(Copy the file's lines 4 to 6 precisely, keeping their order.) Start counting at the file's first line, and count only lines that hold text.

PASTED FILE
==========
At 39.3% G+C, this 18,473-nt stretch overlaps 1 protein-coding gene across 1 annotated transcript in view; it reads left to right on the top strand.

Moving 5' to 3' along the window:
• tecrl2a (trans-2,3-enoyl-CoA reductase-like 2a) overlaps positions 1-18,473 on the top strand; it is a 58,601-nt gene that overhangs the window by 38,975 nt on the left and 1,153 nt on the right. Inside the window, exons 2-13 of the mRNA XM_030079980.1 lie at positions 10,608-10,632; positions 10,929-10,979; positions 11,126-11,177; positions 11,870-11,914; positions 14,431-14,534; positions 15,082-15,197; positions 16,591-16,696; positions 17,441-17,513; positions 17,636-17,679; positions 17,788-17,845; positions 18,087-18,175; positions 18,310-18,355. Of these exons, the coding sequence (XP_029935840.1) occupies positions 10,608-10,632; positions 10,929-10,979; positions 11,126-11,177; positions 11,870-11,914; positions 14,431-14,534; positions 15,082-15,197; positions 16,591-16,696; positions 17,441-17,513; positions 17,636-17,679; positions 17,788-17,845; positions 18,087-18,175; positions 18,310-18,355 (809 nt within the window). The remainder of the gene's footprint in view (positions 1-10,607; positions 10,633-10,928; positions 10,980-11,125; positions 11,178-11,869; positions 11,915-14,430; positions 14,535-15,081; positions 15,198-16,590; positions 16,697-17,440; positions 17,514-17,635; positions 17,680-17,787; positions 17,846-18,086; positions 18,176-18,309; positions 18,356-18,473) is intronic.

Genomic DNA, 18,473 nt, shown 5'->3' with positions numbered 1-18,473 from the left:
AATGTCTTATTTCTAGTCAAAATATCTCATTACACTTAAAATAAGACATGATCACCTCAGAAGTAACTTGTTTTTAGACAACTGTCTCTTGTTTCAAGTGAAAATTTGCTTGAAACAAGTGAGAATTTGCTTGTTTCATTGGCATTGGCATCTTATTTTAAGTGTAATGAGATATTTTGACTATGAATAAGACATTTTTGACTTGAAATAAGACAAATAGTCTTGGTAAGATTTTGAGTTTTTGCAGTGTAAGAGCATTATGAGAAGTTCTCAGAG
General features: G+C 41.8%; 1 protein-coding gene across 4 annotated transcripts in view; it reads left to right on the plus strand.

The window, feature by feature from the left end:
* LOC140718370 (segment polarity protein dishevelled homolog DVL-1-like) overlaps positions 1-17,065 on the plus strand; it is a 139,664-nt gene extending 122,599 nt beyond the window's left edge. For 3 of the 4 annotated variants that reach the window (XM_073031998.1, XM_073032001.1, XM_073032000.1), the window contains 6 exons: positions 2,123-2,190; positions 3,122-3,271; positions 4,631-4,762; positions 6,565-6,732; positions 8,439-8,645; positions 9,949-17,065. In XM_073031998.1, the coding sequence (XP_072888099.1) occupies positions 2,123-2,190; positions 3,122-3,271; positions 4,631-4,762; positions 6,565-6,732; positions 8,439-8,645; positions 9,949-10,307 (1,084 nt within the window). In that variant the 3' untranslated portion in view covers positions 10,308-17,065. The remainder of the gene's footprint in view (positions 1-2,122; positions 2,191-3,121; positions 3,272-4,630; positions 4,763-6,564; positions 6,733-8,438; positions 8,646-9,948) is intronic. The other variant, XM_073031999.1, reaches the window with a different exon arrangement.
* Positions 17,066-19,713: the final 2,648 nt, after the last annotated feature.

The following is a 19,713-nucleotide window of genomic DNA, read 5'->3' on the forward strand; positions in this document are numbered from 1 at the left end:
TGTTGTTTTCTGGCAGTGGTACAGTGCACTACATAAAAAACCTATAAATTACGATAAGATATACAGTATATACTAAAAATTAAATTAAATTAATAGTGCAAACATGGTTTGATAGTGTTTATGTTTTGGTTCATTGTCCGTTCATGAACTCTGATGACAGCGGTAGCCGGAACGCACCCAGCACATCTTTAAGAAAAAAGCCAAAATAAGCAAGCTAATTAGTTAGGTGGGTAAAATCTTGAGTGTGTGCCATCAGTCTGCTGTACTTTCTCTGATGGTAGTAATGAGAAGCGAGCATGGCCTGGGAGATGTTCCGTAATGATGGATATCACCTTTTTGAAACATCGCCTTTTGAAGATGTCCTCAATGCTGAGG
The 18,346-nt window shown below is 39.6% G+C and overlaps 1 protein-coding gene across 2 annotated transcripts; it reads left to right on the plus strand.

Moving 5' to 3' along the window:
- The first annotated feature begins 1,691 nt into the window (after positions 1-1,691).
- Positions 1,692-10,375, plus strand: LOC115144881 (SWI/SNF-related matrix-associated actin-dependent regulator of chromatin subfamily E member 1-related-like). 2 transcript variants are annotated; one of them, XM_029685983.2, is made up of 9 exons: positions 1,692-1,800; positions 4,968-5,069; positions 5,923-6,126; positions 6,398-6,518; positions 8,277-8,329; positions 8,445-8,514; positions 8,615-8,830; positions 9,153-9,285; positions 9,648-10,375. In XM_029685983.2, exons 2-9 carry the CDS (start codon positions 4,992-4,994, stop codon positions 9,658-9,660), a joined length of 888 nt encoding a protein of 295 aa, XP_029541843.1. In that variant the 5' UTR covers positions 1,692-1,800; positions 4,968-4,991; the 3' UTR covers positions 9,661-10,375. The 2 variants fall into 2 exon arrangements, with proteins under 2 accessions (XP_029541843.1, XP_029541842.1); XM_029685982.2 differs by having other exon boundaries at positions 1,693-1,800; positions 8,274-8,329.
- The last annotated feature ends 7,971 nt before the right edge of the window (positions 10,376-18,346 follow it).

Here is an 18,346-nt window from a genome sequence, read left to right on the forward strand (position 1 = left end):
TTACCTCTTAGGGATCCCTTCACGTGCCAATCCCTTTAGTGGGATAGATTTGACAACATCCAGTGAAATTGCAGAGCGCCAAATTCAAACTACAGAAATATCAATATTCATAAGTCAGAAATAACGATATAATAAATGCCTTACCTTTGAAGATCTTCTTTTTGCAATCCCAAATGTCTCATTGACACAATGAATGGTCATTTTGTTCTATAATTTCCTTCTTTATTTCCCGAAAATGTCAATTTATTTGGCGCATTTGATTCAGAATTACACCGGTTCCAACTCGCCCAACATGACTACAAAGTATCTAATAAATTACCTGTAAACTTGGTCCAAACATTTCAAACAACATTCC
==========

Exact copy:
Genomic DNA, 18,473 nt, shown 5'->3' with positions numbered 1-18,473 from the left:
AATGTCTTATTTCTAGTCAAAATATCTCATTACACTTAAAATAAGACATGATCACCTCAGAAGTAACTTGTTTTTAGACAACTGTCTCTTGTTTCAAGTGAAAATTTGCTTGAAACAAGTGAGAATTTGCTTGTTTCATTGGCATTGGCATCTTATTTTAAGTGTAATGAGATATTTTGACTATGAATAAGACATTTTTGACTTGAAATAAGACAAATAGTCTTGGTAAGATTTTGAGTTTTTGCAGTGTAAGAGCATTATGAGAAGTTCTCAGAG
General features: G+C 41.8%; 1 protein-coding gene across 4 annotated transcripts in view; it reads left to right on the plus strand.